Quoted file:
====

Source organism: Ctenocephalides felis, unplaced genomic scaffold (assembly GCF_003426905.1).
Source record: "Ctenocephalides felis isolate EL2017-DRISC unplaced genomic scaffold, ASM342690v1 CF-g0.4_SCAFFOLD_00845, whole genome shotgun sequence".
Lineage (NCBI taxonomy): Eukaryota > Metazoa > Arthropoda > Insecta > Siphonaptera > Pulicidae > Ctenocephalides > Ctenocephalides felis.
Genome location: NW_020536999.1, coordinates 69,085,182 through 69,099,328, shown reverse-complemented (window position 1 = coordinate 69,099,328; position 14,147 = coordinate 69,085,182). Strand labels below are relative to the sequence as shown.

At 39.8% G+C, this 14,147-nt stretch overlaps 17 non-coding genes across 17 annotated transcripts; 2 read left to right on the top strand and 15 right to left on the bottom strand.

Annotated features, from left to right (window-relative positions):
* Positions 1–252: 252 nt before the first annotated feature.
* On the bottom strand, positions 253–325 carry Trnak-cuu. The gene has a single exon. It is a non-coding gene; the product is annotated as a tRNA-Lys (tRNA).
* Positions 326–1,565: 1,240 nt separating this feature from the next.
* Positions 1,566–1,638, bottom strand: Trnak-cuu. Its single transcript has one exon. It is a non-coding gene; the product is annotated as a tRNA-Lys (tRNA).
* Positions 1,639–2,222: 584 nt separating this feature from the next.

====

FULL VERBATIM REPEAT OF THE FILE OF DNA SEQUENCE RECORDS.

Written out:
Source organism: Ctenocephalides felis, unplaced genomic scaffold (assembly GCF_003426905.1).
Source record: "Ctenocephalides felis isolate EL2017-DRISC unplaced genomic scaffold, ASM342690v1 CF-g0.4_SCAFFOLD_00845, whole genome shotgun sequence".
Lineage (NCBI taxonomy): Eukaryota > Metazoa > Arthropoda > Insecta > Siphonaptera > Pulicidae > Ctenocephalides > Ctenocephalides felis.
Genome location: NW_020536999.1, coordinates 69,085,182 through 69,099,328, shown reverse-complemented (window position 1 = coordinate 69,099,328; position 14,147 = coordinate 69,085,182). Strand labels below are relative to the sequence as shown.

At 39.8% G+C, this 14,147-nt stretch overlaps 17 non-coding genes across 17 annotated transcripts; 2 read left to right on the top strand and 15 right to left on the bottom strand.

Annotated features, from left to right (window-relative positions):
* Positions 1–252: 252 nt before the first annotated feature.
* On the bottom strand, positions 253–325 carry Trnak-cuu. The gene has a single exon. It is a non-coding gene; the product is annotated as a tRNA-Lys (tRNA).
* Positions 326–1,565: 1,240 nt separating this feature from the next.
* Positions 1,566–1,638, bottom strand: Trnak-cuu. Its single transcript has one exon. It is a non-coding gene; the product is annotated as a tRNA-Lys (tRNA).
* Positions 1,639–2,222: 584 nt separating this feature from the next.